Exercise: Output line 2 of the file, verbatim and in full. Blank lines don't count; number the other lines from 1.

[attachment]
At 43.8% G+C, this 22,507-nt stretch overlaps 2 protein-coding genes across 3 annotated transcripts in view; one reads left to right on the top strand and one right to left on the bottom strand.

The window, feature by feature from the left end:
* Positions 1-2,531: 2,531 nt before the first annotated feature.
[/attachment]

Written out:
The window, feature by feature from the left end: